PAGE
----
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Nursing Care Plan for Atrial Fibrillation

Atrial fibrillation (AF or A-fib) is the most common cardiac arrhythmia (irregular heart beat). It may cause no symptoms, but it is often associated with palpitations, fainting, chest pain, or congestive heart failure. AF increases the risk of stroke; the degree of stroke risk can be up to seven times that of the average population, depending on the presence of additional risk factors (such as high blood pressure). It may be identified clinically when taking a pulse, and the presence of AF can be confirmed with an electrocardiogram (ECG or EKG) which demonstrates the absence of P waves together with an irregular ventricular rate.

In AF, the normal regular electrical impulses generated by the sinoatrial node are overwhelmed by disorganized electrical impulses usually originating in the roots of the pulmonary veins, leading to irregular conduction of impulses to the ventricles which generate the heartbeat. AF may occur in episodes lasting from minutes to days ("paroxysmal"), or be permanent in nature. A number of medical conditions increases the risk of AF, particularly mitral stenosis (narrowing of the mitral valve of the heart).

Atrial fibrillation may be treated with medications to either slow the heart rate to a normal range ("rate control") or revert the heart rhythm back to normal ("rhythm control"). Synchronized electrical cardioversion can be used to convert AF to a normal heart rhythm. Surgical and catheter-based therapies may be used to prevent recurrence of AF in certain individuals. People with AF often take anticoagulants such as warfarin to protect them from stroke, depending on the calculated risk. The prevalence of AF in a population increases with age, with 8% of people over 80 having AF. Chronic AF leads to a small increase in the risk of death. A third of all strokes are caused by AF.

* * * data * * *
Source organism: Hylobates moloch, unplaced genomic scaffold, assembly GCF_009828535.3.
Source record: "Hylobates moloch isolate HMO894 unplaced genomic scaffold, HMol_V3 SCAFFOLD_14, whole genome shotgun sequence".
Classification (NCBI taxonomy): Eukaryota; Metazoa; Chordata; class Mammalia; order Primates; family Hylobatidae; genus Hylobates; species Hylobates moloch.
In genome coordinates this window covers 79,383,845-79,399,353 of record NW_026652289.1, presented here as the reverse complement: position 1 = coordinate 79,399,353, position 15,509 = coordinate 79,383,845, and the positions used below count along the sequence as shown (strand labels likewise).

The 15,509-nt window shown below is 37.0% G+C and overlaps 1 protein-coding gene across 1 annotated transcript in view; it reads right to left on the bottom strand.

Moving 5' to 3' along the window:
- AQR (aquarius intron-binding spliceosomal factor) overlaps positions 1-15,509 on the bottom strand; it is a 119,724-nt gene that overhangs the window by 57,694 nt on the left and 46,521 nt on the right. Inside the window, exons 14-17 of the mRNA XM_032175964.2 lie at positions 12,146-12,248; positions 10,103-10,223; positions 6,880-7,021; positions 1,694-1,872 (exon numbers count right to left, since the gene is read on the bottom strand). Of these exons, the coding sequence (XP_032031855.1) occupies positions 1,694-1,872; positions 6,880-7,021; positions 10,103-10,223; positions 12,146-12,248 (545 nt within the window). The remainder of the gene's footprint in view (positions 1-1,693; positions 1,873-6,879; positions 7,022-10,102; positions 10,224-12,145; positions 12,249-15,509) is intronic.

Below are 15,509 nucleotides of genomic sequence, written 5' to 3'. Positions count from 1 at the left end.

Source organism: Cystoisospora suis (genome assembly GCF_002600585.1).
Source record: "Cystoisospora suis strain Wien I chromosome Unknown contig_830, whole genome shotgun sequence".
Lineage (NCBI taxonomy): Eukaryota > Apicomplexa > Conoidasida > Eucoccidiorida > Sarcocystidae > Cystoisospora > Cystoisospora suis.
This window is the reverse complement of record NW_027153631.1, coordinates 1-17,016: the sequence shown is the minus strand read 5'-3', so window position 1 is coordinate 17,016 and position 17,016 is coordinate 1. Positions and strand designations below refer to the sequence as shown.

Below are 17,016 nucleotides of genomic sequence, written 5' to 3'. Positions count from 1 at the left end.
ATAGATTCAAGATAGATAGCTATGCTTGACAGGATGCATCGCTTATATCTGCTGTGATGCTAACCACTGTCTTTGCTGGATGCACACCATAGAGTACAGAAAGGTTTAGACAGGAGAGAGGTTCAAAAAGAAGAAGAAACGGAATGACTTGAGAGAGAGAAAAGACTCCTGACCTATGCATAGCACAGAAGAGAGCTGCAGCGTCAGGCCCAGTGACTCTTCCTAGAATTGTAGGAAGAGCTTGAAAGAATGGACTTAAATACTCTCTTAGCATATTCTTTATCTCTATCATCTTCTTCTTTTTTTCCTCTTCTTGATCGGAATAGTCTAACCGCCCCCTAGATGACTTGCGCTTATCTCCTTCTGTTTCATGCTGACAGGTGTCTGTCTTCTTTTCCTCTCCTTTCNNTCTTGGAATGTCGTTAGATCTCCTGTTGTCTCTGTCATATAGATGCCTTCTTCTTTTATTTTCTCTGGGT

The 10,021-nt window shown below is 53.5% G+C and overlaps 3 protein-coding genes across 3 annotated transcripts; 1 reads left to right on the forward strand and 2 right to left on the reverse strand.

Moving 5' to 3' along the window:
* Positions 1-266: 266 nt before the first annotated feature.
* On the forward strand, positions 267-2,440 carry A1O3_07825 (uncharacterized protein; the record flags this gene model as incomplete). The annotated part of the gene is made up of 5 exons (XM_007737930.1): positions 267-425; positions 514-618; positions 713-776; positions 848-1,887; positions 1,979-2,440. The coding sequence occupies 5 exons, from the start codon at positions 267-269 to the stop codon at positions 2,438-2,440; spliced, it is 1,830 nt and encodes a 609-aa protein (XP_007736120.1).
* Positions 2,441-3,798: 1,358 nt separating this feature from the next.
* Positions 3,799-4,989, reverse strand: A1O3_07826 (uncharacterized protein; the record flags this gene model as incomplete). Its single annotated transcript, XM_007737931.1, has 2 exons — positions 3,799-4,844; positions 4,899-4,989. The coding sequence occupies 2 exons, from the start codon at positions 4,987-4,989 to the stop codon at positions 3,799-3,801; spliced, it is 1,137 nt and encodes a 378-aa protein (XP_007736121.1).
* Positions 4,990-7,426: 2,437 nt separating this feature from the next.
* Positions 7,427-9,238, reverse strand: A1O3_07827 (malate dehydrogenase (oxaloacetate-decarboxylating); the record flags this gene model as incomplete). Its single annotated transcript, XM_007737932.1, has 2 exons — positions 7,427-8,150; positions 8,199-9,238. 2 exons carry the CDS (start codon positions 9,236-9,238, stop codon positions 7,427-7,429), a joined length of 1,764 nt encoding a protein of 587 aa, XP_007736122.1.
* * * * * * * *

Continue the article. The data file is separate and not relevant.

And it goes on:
Atrial Fibrillation

Nursing Diagnosis Nursing Care Plan for Atrial Fibrillation:

Decreased Cardiac Output related to alteration in heart rate and rhythmn as evidence by EKG showing Atrial Fibrillation, HR irregular

Nursing Outcomes Nursing Care Plan for Atrial Fibrillation:
Patient with convert back to Normal Sinus Rhythmn within 24 hours.-Pt INR level will remain within 2-3 range.-Pt will verbalize 2 types of programs avaiable to help with medication costs.

Nursing Intervention for Atrial Fibrillation

1. monitor v/s(vital signs)- paying particular attention to heart rate and rhythm. (some patients are chronic for their a-fib) and then there is controlled a-fib and uncontrolled a-fib) making a note of if and when the patient converted to a sinus rhythm based on if the doctor has ordered any drips(ie: cardizem or amio)

2. educate on medications: pt may be placed on amiodarone and asa long term to manage blood consistency.

3. educate on diagnostic tests: EKG, Echo

4. and if placed on coumadin make sure pt knows signs and symptoms of toxicity and to make their appts for lab checks, ie: PT/PTT/INR(coagulations)

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